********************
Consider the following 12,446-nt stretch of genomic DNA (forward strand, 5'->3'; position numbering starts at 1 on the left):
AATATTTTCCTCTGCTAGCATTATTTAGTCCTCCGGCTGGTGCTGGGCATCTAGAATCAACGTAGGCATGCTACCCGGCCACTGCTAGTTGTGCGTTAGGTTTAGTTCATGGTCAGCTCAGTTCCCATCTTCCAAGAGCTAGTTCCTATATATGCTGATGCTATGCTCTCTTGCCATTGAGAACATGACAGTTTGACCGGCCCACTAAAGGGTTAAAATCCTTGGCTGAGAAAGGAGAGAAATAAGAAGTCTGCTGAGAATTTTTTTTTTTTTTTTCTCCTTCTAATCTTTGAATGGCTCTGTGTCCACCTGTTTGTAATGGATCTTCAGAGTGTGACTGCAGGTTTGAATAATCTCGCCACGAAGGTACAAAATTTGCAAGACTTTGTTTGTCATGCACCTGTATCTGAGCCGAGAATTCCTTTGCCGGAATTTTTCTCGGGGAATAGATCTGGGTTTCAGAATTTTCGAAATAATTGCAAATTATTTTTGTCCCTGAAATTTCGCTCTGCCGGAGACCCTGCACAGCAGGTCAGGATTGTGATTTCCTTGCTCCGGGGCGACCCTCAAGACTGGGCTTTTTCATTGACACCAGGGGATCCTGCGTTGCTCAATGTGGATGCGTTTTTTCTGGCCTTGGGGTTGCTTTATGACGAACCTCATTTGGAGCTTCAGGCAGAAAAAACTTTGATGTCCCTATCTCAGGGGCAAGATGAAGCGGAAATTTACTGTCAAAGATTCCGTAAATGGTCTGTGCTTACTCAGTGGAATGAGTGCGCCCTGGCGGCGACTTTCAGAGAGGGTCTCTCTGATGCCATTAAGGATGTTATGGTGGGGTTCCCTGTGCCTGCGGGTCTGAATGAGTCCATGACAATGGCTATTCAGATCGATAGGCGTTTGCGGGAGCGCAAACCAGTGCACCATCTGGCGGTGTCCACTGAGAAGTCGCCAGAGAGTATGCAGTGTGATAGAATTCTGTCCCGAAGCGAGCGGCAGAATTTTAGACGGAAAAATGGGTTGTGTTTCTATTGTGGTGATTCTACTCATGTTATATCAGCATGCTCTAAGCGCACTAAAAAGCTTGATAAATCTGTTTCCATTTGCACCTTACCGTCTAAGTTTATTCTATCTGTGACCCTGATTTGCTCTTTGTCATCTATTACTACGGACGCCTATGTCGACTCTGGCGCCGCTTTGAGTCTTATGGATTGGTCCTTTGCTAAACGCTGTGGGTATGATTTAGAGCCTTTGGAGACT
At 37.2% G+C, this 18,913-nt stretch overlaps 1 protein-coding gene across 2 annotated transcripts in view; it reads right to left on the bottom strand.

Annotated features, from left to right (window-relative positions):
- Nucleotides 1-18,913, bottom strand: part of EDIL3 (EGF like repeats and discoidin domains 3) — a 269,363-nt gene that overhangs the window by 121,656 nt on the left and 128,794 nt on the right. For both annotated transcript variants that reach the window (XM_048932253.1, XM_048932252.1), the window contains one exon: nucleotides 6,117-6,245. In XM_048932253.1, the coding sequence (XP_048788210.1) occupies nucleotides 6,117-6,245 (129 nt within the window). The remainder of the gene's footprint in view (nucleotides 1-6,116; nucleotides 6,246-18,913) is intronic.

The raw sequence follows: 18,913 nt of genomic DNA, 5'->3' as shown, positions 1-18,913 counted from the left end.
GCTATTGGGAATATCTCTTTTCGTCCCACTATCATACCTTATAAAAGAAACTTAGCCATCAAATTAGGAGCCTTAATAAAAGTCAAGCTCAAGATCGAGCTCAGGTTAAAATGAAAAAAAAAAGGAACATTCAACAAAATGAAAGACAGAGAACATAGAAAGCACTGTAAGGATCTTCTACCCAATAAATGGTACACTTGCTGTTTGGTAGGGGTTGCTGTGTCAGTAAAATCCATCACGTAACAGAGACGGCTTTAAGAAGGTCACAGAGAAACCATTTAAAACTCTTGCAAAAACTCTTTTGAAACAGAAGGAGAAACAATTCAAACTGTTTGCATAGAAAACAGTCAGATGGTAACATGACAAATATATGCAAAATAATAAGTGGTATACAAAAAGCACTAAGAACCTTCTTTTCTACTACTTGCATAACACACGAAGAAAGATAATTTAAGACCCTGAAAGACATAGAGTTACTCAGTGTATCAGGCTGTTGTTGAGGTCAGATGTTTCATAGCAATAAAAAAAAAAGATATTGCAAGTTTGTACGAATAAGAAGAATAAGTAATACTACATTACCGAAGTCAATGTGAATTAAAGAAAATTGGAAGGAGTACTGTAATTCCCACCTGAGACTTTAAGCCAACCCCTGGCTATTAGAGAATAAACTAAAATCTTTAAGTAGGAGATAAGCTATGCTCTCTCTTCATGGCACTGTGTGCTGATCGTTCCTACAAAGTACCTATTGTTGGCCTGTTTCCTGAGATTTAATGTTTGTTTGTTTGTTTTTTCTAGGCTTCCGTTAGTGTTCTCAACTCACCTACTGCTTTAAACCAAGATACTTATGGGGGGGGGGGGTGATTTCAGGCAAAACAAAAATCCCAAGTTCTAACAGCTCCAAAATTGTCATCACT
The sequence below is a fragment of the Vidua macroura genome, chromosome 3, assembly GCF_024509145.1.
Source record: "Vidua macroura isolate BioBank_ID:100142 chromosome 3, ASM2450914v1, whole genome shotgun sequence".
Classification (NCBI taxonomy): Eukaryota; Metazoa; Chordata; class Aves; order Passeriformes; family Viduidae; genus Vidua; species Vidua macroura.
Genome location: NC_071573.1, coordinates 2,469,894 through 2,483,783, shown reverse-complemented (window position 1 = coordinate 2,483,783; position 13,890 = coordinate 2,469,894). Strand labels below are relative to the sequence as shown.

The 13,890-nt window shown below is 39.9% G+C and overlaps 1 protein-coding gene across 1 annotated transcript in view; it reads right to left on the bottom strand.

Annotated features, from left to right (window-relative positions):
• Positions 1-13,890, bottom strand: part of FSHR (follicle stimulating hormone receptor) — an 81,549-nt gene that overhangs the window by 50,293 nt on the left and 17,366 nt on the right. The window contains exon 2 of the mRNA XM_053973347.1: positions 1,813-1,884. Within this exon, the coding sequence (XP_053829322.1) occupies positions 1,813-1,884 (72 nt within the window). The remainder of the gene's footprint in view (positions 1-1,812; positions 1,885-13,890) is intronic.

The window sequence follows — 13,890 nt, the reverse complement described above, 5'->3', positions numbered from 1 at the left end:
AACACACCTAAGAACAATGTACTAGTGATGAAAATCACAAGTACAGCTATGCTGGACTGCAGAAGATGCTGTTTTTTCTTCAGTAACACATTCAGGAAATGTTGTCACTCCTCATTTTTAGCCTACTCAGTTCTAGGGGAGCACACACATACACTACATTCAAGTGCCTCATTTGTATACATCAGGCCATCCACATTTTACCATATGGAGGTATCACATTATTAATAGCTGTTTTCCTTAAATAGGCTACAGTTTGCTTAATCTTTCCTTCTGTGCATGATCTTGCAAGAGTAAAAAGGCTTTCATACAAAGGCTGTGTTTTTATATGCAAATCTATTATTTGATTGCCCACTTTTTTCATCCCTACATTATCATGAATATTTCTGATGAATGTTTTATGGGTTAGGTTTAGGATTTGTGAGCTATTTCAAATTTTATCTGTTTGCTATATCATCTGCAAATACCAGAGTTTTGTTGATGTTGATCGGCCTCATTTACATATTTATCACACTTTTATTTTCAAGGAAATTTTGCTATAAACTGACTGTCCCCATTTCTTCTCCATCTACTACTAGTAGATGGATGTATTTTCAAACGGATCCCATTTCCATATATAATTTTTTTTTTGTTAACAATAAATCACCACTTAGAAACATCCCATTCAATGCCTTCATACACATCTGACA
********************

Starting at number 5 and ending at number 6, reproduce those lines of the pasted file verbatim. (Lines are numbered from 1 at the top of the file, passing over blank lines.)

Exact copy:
- Nucleotides 1-18,913, bottom strand: part of EDIL3 (EGF like repeats and discoidin domains 3) — a 269,363-nt gene that overhangs the window by 121,656 nt on the left and 128,794 nt on the right. For both annotated transcript variants that reach the window (XM_048932253.1, XM_048932252.1), the window contains one exon: nucleotides 6,117-6,245. In XM_048932253.1, the coding sequence (XP_048788210.1) occupies nucleotides 6,117-6,245 (129 nt within the window). The remainder of the gene's footprint in view (nucleotides 1-6,116; nucleotides 6,246-18,913) is intronic.

The raw sequence follows: 18,913 nt of genomic DNA, 5'->3' as shown, positions 1-18,913 counted from the left end.